TAVT Reform Bill Passes
Following significant negotiations and with input from ACCG’s Policy Council, late last night the General Assembly passed
(formerly HB 327), which makes substantial changes to the Title Ad Valorem Tax (TAVT) system.
Under the present system, local governments receive a percentage share of TAVT proceeds that is annually adjusted and tied to a “target collection amount”. The result of this formula has been that local governments have received a significantly lower percentage of TAVT proceeds than contemplated. For 2018, local governments are receiving 51.6 percent of TAVT proceeds. Those local proceeds are then distributed first by applying toward local governments’ loss in ad valorem taxes from vehicles in 2012, and second by distributing any remainder in a manner that tracks sales tax distributions.
Under HB 329, local governments will receive 65 percent of TAVT proceeds, and there will no longer be any annual adjustment to that figure. That local share will then be distributed as follows:
1) for vehicles registered in unincorporated areas, the county will receive 51 percent and the school district will receive 49 percent; and
2) for vehicles registered in incorporated areas, the school district will receive 49 percent, the county will receive 28 percent, and the city will receive 23 percent. Local governments will also continue to receive ad valorem taxes on pre-2013 vehicles.
Other changes include reducing from 7 percent to 3 percent the TAVT paid by those moving to Georgia and registering their cars, reducing TAVT when a vehicle is re-titled as a result of a divorce, and lowering the TAVT for vehicles donated to non-profit organizations.
If signed by the governor, this bill will become effective in July 2019; until then, the current TAVT system will remain in place.
Internet Sales Tax Bill Gains Final Approval
Among ACCG’s 2018 Legislative Priorities was expanding the collection of sales and use taxes on Internet and other “remote” sales from out-of-state vendors. Under present law as pronounced by the Supreme Court more than 25 years ago, a state cannot force an out-of-state vendor to collect sales taxes unless that vendor has a physical presence within that state. The Supreme Court is currently considering whether to overrule the physical-presence requirement. If it does,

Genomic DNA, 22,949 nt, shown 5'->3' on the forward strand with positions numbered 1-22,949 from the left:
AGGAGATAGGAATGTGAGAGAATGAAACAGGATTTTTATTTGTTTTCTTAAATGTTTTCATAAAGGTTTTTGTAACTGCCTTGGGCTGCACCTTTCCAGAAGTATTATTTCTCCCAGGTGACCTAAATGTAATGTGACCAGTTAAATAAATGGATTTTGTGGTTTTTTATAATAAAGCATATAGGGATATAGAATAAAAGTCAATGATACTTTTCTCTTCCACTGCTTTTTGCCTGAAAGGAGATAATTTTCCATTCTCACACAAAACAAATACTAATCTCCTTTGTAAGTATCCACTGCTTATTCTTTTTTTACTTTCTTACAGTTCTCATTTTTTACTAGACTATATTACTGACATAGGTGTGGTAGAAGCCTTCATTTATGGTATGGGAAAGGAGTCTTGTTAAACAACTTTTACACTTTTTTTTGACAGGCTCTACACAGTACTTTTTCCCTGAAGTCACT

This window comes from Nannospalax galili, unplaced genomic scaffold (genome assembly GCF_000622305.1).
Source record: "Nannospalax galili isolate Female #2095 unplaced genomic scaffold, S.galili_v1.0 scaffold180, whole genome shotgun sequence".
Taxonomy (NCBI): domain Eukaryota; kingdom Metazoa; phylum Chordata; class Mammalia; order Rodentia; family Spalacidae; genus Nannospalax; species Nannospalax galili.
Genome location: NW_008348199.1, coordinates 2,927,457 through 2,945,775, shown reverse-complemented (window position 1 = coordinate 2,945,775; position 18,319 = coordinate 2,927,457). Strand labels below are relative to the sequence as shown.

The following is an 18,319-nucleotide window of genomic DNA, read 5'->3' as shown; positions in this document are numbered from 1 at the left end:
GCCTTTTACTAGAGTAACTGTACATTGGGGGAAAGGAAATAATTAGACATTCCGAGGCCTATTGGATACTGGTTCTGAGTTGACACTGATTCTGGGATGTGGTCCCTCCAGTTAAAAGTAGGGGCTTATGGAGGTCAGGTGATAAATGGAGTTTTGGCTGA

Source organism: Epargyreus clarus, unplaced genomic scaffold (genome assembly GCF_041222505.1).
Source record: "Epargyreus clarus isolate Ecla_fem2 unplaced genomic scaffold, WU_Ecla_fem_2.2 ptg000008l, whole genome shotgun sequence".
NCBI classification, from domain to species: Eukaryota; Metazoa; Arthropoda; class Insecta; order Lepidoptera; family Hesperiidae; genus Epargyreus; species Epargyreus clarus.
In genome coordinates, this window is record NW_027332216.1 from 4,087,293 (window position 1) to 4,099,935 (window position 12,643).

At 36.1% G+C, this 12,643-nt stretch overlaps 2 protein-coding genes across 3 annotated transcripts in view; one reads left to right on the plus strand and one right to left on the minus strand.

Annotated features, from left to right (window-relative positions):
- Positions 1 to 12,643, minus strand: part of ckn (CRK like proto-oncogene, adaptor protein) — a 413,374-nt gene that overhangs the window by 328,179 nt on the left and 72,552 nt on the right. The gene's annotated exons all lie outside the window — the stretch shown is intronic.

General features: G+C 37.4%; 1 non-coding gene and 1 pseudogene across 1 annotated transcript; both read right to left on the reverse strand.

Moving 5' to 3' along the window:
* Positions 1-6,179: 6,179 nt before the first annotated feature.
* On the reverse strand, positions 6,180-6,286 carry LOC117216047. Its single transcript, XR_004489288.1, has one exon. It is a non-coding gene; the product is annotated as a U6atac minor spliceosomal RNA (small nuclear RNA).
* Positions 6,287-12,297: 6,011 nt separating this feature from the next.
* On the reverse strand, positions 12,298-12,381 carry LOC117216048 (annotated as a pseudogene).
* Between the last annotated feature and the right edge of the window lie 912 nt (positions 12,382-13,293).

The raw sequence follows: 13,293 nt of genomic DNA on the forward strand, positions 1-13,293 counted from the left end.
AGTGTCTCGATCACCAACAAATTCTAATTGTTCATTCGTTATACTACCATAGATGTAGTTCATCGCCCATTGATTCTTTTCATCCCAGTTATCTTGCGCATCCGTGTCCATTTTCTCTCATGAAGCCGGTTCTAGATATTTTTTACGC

would increase obligations on those out-of-state vendors that either
1) generate at least $250,000 annually from sales to Georgia customers or 2) conduct 200 or more retail sales to Georgia customers. Those vendors would be required to either 1) collect and remit all Georgia sales taxes or 2) send an annual sales tax statement to its Georgia customers who purchased from that vendor at least $500 in property, showing the total paid and notifying the customer that it may owe Georgia sales tax; a copy of that statement would also be filed with the state.
HB 61 does not create a new tax. Under present law, sales and use taxes are owed by the purchaser regardless of where the purchase is made; however, purchasers rarely (if ever) voluntarily pay such taxes, and the state has no effective mechanism to enforce that obligation. HB 61 will benefit Georgia-based businesses that already collect sales taxes, by eliminating the advantage enjoyed by out-of-state vendors that do not collect Georgia sales taxes.